Yet, the true wonder was the floor itself. At first glance, it looked like someone had wrestled a rainbow from the skies and found a way to hold it captive in simple wood. But, as he made his way into the room proper, Evon realized it was a jigsaw puzzle. Albeit a huge one. At a certain point in time, a dozen or more artisans had labored day and night, making interlocking panels from different kinds of wood. They'd skipped meals, buffing and levigating the edges, giving each tassel the same height and width, the same smooth quality and finish. They'd lost most of their eyesight, laying the small canals that acted as rails for the movement of every piece, placing hinges and gears in just the right position and order to make sure no further work would need to be undertaken.
Then they had been dismissed, as the Lord of the House had called upon painters and engineers, the former to breathe the appearance of solid marble into the simple planks, the latter to understand the patterns of dance and song. The result was a marvel of extravagance: a floor that could be arranged to suit any and all kinds of dance.
"Red is the starting color for gentlemen. Green for the ladies. The lighter hues show the progression of steps one must take: all the way to pure white and black, respectively."
On instinct, Evon dug his nails deep within the flesh of his palm. It was one of the earliest tricks he'd learned, keeping his emotions in check through pain. It also doubled as a pretty effective assessment method of his own mental state. Judging from the blood drawn, he'd been better.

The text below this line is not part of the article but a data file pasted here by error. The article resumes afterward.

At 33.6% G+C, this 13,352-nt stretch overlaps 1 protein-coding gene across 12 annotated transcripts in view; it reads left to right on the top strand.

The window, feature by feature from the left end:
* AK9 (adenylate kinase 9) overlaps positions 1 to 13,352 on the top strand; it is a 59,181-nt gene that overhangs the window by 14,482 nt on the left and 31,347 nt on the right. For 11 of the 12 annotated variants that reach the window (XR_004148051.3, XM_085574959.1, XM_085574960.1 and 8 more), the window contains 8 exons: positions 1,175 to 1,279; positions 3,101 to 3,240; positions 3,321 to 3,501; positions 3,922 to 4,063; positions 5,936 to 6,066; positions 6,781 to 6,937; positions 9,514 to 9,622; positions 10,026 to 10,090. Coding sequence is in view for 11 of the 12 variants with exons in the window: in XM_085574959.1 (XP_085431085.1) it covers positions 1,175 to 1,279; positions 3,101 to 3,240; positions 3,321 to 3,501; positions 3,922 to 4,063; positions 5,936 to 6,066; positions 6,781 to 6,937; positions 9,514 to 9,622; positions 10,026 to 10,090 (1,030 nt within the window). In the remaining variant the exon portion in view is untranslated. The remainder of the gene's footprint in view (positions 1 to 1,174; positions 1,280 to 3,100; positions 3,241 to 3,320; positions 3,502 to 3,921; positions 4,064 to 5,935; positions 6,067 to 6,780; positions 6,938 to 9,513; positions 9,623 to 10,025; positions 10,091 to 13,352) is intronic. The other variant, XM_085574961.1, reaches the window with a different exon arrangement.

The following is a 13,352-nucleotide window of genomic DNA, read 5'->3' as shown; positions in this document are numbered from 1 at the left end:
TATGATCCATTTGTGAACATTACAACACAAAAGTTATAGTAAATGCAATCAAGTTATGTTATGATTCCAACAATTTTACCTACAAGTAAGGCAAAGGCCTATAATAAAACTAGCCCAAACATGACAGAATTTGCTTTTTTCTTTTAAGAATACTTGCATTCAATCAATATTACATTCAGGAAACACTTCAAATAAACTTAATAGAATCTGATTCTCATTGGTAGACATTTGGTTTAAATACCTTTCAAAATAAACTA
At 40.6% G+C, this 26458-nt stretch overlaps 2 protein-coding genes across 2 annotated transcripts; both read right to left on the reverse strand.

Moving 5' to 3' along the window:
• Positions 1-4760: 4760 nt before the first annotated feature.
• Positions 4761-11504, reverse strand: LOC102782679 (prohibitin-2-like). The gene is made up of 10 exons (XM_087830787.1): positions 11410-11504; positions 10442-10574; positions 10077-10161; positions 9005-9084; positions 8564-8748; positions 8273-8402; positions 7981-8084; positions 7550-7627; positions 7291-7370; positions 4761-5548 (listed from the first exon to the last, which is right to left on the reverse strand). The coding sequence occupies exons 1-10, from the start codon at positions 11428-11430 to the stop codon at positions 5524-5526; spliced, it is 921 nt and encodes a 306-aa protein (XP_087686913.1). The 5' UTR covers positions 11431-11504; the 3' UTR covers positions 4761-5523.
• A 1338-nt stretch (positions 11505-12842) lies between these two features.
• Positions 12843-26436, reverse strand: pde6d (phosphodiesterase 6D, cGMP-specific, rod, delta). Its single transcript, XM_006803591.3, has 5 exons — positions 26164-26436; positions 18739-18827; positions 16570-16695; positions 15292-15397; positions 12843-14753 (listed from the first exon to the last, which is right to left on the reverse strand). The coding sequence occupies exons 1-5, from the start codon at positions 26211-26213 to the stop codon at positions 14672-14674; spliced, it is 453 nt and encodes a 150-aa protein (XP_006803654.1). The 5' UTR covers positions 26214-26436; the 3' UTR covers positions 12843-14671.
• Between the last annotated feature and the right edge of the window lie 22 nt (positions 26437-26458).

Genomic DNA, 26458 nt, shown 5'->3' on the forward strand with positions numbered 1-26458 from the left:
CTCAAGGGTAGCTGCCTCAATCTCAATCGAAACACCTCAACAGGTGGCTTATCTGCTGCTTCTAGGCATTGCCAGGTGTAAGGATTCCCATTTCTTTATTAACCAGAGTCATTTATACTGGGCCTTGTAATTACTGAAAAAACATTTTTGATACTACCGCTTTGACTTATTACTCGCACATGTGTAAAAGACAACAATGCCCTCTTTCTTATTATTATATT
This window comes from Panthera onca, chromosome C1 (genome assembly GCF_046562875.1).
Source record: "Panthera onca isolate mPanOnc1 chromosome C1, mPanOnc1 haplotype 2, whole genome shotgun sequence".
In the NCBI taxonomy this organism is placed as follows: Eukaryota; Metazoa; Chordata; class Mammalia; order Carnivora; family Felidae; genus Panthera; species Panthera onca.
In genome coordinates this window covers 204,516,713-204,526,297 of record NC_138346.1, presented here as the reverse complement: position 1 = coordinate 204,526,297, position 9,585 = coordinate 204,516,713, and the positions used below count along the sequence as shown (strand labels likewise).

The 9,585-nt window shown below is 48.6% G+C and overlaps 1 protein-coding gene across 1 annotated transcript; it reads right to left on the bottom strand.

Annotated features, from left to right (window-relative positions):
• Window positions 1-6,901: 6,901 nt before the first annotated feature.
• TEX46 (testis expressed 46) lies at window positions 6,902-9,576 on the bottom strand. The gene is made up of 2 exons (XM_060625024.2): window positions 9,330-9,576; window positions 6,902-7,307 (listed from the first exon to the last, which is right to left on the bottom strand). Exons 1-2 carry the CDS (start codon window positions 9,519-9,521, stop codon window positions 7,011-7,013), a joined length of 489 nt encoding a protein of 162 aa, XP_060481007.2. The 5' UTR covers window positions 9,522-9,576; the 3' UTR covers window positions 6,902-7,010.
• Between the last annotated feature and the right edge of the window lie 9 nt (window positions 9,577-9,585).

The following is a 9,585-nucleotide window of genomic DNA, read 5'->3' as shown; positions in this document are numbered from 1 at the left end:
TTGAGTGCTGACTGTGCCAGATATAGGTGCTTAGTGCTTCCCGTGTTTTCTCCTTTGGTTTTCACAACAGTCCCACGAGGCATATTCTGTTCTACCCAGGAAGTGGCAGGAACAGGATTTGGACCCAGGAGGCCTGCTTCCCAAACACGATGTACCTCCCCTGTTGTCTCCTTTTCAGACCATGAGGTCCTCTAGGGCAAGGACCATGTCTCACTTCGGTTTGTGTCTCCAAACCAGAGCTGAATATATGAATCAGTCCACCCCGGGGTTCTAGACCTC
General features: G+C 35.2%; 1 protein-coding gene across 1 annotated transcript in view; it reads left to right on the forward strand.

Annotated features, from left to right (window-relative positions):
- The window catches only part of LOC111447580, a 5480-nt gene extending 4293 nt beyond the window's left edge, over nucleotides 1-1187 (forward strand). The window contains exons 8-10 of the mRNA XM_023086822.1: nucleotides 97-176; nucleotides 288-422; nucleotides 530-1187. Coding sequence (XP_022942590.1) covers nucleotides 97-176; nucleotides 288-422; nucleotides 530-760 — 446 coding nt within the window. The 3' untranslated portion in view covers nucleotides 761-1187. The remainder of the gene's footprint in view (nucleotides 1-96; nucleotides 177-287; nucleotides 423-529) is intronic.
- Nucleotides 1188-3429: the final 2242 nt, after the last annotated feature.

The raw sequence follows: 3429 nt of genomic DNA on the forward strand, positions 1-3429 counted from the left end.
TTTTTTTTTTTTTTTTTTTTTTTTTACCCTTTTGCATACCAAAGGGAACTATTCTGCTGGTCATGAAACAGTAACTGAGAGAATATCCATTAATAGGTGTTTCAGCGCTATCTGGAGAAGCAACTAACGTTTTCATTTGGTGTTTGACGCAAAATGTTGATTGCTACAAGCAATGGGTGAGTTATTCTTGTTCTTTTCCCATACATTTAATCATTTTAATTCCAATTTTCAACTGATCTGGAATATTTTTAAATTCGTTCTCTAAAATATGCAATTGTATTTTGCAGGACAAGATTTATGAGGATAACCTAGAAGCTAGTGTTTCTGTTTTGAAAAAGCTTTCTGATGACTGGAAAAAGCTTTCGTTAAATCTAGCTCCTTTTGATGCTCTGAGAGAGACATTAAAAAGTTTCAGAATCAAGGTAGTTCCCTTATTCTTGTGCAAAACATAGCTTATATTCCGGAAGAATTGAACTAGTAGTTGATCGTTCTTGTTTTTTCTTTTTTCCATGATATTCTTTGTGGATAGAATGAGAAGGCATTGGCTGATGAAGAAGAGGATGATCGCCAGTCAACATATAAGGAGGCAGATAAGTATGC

"Pardon?" He deliberately enunciated each syllable, turning to face the speaker as slowly as courtesy would allow. He found himself staring at the well-aged figure of the Master of Ceremonies, clearly identifiable by his bonnet and classical black attire.
"The color-coded tiles, sir," the man repeated, a smile both on his lips and in his voice, "I saw you studying them and concluded you were a stranger to their proper function. I hope I did not presume too much."
"Not at all. I pride myself in the knowledge of music and dance, but it is indeed the first time I've observed such a marvel."
"But of course, sir. House Vael is always striving to be at the forefront of innovation. This dance floor was the crown jewel of its more ‘mechanical’ period. Before the Revolution, you understand."
Evon nodded, sipping his wine as if such a remark didn't merit a full answer.
"Until the music starts again, I would suggest keeping oneself outside the white line. I wish you a pleasant evening, sir." with a bow, the Master of Ceremonies left.
Evon observed the man go out of the corner of his eye, making a mental note of his snow-white hair. The exchange had been invaluable, for it had both served as a warm-up and avoided him a potential embarrassment. He had the talent and, more importantly, the training to back it up. All of a sudden, the cuts in his palm seemed unnecessary.